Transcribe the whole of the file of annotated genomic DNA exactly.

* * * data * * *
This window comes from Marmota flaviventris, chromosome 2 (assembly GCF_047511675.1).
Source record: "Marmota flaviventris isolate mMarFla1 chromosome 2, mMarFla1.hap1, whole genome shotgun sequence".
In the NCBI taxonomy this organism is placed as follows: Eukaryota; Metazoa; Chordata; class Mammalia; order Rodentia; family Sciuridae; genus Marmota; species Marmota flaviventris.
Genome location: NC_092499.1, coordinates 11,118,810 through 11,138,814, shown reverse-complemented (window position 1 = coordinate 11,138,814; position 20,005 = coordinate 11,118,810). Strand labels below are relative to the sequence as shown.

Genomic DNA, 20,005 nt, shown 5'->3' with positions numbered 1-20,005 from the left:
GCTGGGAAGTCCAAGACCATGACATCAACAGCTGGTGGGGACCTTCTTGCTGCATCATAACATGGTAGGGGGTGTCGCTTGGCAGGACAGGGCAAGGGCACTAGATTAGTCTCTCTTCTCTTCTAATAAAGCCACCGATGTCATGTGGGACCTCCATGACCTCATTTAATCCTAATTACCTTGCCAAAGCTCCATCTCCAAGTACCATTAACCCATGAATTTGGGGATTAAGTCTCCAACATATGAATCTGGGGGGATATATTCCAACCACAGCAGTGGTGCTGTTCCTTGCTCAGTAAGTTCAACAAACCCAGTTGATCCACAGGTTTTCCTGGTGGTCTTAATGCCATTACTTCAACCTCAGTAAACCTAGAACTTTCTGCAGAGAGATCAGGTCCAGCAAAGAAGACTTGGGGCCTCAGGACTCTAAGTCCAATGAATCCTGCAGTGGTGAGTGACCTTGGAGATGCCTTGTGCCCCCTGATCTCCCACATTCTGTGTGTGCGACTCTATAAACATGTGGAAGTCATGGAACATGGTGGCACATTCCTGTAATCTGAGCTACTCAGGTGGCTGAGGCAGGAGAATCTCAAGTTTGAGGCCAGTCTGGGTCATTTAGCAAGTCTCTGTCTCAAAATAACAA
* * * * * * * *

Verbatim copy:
This window comes from Marmota flaviventris, chromosome 2 (assembly GCF_047511675.1).
Source record: "Marmota flaviventris isolate mMarFla1 chromosome 2, mMarFla1.hap1, whole genome shotgun sequence".
In the NCBI taxonomy this organism is placed as follows: Eukaryota; Metazoa; Chordata; class Mammalia; order Rodentia; family Sciuridae; genus Marmota; species Marmota flaviventris.
Genome location: NC_092499.1, coordinates 11,118,810 through 11,138,814, shown reverse-complemented (window position 1 = coordinate 11,138,814; position 20,005 = coordinate 11,118,810). Strand labels below are relative to the sequence as shown.

Genomic DNA, 20,005 nt, shown 5'->3' with positions numbered 1-20,005 from the left:
GCTGGGAAGTCCAAGACCATGACATCAACAGCTGGTGGGGACCTTCTTGCTGCATCATAACATGGTAGGGGGTGTCGCTTGGCAGGACAGGGCAAGGGCACTAGATTAGTCTCTCTTCTCTTCTAATAAAGCCACCGATGTCATGTGGGACCTCCATGACCTCATTTAATCCTAATTACCTTGCCAAAGCTCCATCTCCAAGTACCATTAACCCATGAATTTGGGGATTAAGTCTCCAACATATGAATCTGGGGGGATATATTCCAACCACAGCAGTGGTGCTGTTCCTTGCTCAGTAAGTTCAACAAACCCAGTTGATCCACAGGTTTTCCTGGTGGTCTTAATGCCATTACTTCAACCTCAGTAAACCTAGAACTTTCTGCAGAGAGATCAGGTCCAGCAAAGAAGACTTGGGGCCTCAGGACTCTAAGTCCAATGAATCCTGCAGTGGTGAGTGACCTTGGAGATGCCTTGTGCCCCCTGATCTCCCACATTCTGTGTGTGCGACTCTATAAACATGTGGAAGTCATGGAACATGGTGGCACATTCCTGTAATCTGAGCTACTCAGGTGGCTGAGGCAGGAGAATCTCAAGTTTGAGGCCAGTCTGGGTCATTTAGCAAGTCTCTGTCTCAAAATAACAA